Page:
The Fremont Solstice Parade is about two miles long
and by the time my section of it had reached Gasworks,
I was glad I didn’t have to hold up the frame anymore as
my fingertips were now numb and my feet were buzzing
with that peculiar energy which comes from dancing,
standing still for the cameras and just being part
of the whole extravaganza.
 
As was my Solstice tradition, I walked back along the
Parade route to view those acts which had followed mine.
Then having done my bit to bring in Summer, I left Fremont
and the Fair foregoing the no doubt lengthy
waits for packed buses and began my long walk
home by way of a path next to Lake Union with
the Frame digging its way into my shoulders.
 
I went through the new-to-me Maritime Park,
past the geese, over a bridge, past a Naval building
now shuttered that I had welcomed one New Years Eve in,
by the Center For Wooden Boats and it’s seemingly
attendant Orange canopies in a Park still in formation.
 
From there I made my way through the Mercer Mess
up Fairview contemplating finding a meal, but those
places I found along the way were either closed,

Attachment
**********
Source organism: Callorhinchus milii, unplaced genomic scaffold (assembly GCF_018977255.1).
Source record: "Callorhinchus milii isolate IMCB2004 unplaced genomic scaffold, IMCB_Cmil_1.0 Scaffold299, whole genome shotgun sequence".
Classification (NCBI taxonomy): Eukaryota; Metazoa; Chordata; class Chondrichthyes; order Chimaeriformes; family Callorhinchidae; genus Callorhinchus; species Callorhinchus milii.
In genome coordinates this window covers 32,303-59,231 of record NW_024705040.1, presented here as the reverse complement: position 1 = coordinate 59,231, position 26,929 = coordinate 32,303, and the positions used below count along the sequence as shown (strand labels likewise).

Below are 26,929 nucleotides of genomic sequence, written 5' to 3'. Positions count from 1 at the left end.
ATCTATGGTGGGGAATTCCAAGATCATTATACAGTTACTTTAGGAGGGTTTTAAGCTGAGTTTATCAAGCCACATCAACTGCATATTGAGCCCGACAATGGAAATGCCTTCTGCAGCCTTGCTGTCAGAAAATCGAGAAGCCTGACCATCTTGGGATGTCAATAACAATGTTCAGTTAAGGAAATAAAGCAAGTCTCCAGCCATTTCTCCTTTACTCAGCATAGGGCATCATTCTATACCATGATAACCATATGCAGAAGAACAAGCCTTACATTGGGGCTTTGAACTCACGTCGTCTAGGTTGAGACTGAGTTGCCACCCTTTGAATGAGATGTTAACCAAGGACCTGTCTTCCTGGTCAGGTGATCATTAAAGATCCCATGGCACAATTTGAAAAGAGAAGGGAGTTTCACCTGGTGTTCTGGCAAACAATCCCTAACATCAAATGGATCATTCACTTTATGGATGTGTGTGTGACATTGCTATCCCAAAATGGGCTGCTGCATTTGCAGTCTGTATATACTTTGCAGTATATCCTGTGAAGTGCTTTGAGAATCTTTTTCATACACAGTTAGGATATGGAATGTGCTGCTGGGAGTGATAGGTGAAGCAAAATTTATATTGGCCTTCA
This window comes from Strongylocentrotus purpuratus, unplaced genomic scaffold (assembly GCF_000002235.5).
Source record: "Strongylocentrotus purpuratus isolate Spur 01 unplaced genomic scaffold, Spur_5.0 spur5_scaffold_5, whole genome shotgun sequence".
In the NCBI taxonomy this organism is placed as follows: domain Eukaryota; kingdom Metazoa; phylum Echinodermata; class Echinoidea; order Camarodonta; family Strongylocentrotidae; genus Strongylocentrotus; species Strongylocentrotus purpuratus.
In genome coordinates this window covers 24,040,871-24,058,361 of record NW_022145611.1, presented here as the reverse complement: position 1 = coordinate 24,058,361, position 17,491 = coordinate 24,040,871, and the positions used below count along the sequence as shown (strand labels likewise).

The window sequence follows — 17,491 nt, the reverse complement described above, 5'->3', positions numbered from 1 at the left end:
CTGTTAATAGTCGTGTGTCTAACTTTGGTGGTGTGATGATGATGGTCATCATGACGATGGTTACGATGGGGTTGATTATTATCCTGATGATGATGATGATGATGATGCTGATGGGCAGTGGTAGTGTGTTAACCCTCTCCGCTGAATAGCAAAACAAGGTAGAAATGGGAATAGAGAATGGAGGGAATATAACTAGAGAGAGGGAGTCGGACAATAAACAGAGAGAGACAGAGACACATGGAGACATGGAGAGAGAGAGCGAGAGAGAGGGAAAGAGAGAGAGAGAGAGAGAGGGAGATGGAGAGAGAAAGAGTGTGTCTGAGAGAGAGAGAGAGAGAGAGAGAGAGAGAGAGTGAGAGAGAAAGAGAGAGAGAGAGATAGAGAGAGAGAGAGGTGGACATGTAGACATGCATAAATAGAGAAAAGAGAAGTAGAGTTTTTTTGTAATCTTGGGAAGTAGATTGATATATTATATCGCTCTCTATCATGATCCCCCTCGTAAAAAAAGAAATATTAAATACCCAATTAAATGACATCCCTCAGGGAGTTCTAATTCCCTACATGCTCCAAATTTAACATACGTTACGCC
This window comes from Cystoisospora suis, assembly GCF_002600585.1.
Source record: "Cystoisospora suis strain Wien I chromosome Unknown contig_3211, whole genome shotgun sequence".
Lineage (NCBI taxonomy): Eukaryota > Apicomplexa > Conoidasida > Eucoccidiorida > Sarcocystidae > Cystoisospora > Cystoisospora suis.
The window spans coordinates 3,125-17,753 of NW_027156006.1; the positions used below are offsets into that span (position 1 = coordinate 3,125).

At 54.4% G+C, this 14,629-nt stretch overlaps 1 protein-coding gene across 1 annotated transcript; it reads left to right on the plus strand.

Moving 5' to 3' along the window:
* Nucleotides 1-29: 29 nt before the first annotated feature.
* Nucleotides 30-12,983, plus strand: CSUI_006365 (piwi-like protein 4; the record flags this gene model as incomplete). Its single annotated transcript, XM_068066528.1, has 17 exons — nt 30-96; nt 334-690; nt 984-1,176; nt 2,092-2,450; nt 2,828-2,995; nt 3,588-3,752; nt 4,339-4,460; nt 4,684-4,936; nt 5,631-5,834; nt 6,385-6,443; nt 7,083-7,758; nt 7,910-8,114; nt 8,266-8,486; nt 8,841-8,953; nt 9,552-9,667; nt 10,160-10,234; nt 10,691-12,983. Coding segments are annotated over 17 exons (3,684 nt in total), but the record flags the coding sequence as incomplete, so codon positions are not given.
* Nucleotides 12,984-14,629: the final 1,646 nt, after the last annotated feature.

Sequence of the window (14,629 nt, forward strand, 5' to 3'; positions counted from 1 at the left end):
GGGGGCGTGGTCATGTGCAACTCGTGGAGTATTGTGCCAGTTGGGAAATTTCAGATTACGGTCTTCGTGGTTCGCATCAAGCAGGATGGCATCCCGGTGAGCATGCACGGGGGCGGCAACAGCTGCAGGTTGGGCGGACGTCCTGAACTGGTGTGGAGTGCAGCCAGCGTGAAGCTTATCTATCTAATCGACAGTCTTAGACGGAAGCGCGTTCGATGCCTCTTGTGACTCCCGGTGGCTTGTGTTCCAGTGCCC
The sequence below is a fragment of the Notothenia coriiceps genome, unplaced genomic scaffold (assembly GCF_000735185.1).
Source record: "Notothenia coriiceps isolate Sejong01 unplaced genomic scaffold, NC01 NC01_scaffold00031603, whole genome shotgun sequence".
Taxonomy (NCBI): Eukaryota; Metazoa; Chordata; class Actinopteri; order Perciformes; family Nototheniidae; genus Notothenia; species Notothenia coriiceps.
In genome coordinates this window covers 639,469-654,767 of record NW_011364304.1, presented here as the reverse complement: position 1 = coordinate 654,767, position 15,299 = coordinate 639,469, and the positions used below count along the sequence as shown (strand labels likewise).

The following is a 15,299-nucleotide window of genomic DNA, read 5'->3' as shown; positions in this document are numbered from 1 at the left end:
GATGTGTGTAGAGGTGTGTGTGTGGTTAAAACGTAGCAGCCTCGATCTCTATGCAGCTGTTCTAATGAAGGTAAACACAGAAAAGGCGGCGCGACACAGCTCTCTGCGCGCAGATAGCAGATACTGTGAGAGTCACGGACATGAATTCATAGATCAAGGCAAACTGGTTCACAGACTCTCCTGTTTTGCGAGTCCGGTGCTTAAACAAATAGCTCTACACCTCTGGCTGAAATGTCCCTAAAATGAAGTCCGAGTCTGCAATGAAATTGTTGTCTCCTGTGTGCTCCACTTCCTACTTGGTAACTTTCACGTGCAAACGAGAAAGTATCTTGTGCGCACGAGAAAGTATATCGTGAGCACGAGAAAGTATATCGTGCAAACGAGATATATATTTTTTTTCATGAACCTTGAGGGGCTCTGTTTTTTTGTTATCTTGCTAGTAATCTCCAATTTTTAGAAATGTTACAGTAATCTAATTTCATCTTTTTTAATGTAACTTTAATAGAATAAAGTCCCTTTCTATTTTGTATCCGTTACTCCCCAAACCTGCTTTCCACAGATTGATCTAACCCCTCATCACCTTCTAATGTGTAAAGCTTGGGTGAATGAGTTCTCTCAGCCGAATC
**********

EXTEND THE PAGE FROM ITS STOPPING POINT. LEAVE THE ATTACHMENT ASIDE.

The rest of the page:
uninteresting or nonexistent and I continued on up
that last and steepest stretch: Denny Hill walking
8 ½ miles altogether for the day all in the name of Art.
 
Then I hung out with friends to give my feet a rest
while they wondered why I didn’t remove my make-up.
Having had nothing to eat except cereal, I planned
to go out one last time to a well deserved dinner as
Vincent Van Gogh complete with my Frame, I chose
Julia’s on Broadway as my spot to hang out at.
 
Unfortunately, they had no Absinthe with which
to add that touch of verisimilitude at the Green Hour,
so I had a Lemon Drop instead and a pasta dish
to satisfy my appetite and energy needs though
like earlier in the day relatively few even glanced in.
 
I had learned a few years back to avoid eating the food
at the Fair after having been blessed with Food Poisoning
from improperly made or cooked Crab Cakes which caused me
to projectile vomit and pass out three times each,
I had also learned the futility of eating in a
well-established restaurant there which were packed with
Fremont Fair-Goers and had their own harried staffs.
 
On the way back from Julia’s, I found a pack of
The Sisters of Perpetual Indulgence outside of C.C. Attles
where my Frame provided numerous Photo Ops
for everyone who wanted to get into the picture